…I was going to teach my kids that sin is wrong, but my sister disagrees with me.
…I was going to lead a pure life, but my boyfriend wants me to do otherwise.
And suddenly your following of Jesus is a caddywampus mess!
Here’s the third truth:
The Kingdom of God is greater than Any Kind of Relationship.
And again – Understand Jesus’ point.
He wants you to love your family. Absolutely he does:
The Bible tells you to love your family.
He’s the one who created the idea of family.
And he’s the one who created your family and gave them to you.
Please – this isn’t Jesus’ way of saying – stop loving your family!
It’s Jesus’ way of saying love your family; just love your heavenly Father more.
Because loving your Father most will actually show your family a greater love than you ever knew possible.
TRUTH: The Kingdom of God is greater than Any Kind of Relationship.
To be fair, our Heavenly Father knew that.
That’s why he was willing to put his relationship with you above his relationship with His only begotten Son.
“For God so loved the world that he gave his one and only Son that whoever believes in him will not perish, but have eternal life.” (John 3:16)
IV. What Now?
The message is simple. The message is clear.
The kingdom of God is greater than material wealth, earthly tasks, and any human relationship.
The kingdom of God is of the utmost importance.
Do you want to follow Jesus?
Follow this truth.
Make the God who made you most important be most important to you. Amen.
Whereas we don't normally flee, as in running away, from things in our every day life, we still do flee. In tonight's sermon with guest preacher, Pastor Tom Glende, learn how we can stop fleeing and live better for Jesus.
It isn’t fun to be confused.
It isn’t fun to be confused.
It’s even less fun to be confused about Jesus.
Why is this happening to me?
What does that passage mean?
Why is that story even in the Bible?
Tonight, we are taking a look at a moment when Jesus’ disciple Thomas was confused – I’ll call Biblically confused. Our goal is to see (1) what caused the confusion (2) how we have similar confusion (3) how do we deal with Biblical confusion. Before we begin, a prayer: Lord, strengthen us by the truth; your Word is truth. Open our eyes to see what you want us to see. Open our ears to hear what you want us to hear and open our hearts to believe what you would have us believe. Amen.
I. The Confusion
This actually takes place on the night before Jesus died on the cross – on Maundy Thursday. The context of the story is that Jesus is eating a private meal with his disciples. While they are eating, he is taking the opportunity to teach them and strengthen them for the very scary things that are coming up the very next day.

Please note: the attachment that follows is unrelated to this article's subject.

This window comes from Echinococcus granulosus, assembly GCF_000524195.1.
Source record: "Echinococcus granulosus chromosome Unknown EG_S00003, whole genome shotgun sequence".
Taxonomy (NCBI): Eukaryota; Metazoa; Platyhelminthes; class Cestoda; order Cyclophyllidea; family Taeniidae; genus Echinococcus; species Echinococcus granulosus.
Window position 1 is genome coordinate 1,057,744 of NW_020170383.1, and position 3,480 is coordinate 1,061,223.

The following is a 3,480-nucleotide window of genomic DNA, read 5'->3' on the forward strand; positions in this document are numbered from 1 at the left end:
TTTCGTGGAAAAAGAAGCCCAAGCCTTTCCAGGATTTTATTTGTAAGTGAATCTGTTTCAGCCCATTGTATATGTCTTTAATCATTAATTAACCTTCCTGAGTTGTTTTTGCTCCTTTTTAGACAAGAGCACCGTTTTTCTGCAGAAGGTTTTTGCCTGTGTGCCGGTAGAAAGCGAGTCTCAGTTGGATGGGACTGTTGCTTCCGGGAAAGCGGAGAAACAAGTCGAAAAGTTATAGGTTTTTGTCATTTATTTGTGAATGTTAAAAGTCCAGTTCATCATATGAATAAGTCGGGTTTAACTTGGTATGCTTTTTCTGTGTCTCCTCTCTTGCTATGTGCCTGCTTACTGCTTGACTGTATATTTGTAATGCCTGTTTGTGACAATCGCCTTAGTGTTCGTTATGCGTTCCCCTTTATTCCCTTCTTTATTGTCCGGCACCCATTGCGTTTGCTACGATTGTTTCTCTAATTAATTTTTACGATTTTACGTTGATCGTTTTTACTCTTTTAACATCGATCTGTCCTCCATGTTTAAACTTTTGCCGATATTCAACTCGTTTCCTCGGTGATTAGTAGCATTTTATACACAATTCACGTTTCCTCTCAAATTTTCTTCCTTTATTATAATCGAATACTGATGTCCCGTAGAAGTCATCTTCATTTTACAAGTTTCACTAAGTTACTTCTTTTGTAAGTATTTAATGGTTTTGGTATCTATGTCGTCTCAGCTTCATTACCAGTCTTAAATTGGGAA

But during the night – a few confusing things had already happened:
It started with the feet washing. Jesus had done something really nice and gotten down on his hands and knees to wash their feet. Peter – trying to be nice – refused to let Jesus wash his feet. That seems nice. Polite even.
But Jesus responded by telling Peter he would have no part of him, unless he let Jesus wash him.
To which Peter responded, “wash all of me then!” Again – makes sense.
But Jesus refused. “Your body is clean. You need only your feet. Also…you need to be spiritually clean.”
Wait what? He wants us to be washed but also not to be washed, but to be washed anyways?
Was this a spiritual thing?
A physical thing?
Was this so confusing…
About ½ hour into the meal, Jesus had talked about betrayal. Then, he had prophesied that one of them would betray him. He followed it up by pointing out that the one dipping bread into the gravy bowl with him would be the betrayer.
The dipper in question? It was Judas. But what was the betrayal?
Was Jesus upset that Judas was eating all the gravy?
Had Judas betrayed Jesus and bought gluten free bread?
Whatever it was – it ended with Judas getting up and leaving the meal.
And the third thing – most confusing of all. Jesus was really somber. He was really sad. Why? They finally had a moment’s break. They weren’t surrounded by questions and help requests. It was relaxing – PLUS it was a holiday. It was the Passover. The Passover was a celebration of God’s goodness and keeping Israel safe.
Yet Jesus kept looking at the floor.
A few times tears welled up in his eyes.
He didn’t make a lot of jokes.
Why was he so sad?
It was really confusing.